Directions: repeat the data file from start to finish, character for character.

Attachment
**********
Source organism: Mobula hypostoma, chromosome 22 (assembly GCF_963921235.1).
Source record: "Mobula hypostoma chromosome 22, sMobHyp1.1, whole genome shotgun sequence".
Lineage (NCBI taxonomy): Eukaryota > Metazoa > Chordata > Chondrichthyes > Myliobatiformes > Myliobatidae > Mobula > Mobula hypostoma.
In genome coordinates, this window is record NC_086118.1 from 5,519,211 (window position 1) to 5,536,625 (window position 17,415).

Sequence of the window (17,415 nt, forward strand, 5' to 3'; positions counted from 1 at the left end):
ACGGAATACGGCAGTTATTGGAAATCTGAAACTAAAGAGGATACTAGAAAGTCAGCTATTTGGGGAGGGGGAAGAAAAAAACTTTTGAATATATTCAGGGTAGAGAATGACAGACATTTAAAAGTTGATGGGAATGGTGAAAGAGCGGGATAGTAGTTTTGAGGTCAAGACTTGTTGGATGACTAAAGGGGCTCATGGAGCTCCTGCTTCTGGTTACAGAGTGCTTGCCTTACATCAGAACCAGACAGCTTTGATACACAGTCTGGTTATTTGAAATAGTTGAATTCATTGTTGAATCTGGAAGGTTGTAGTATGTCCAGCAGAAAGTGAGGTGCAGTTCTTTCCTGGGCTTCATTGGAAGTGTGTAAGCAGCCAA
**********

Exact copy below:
Source organism: Mobula hypostoma, chromosome 22 (assembly GCF_963921235.1).
Source record: "Mobula hypostoma chromosome 22, sMobHyp1.1, whole genome shotgun sequence".
Lineage (NCBI taxonomy): Eukaryota > Metazoa > Chordata > Chondrichthyes > Myliobatiformes > Myliobatidae > Mobula > Mobula hypostoma.
In genome coordinates, this window is record NC_086118.1 from 5,519,211 (window position 1) to 5,536,625 (window position 17,415).

Sequence of the window (17,415 nt, forward strand, 5' to 3'; positions counted from 1 at the left end):
ACGGAATACGGCAGTTATTGGAAATCTGAAACTAAAGAGGATACTAGAAAGTCAGCTATTTGGGGAGGGGGAAGAAAAAAACTTTTGAATATATTCAGGGTAGAGAATGACAGACATTTAAAAGTTGATGGGAATGGTGAAAGAGCGGGATAGTAGTTTTGAGGTCAAGACTTGTTGGATGACTAAAGGGGCTCATGGAGCTCCTGCTTCTGGTTACAGAGTGCTTGCCTTACATCAGAACCAGACAGCTTTGATACACAGTCTGGTTATTTGAAATAGTTGAATTCATTGTTGAATCTGGAAGGTTGTAGTATGTCCAGCAGAAAGTGAGGTGCAGTTCTTTCCTGGGCTTCATTGGAAGTGTGTAAGCAGCCAA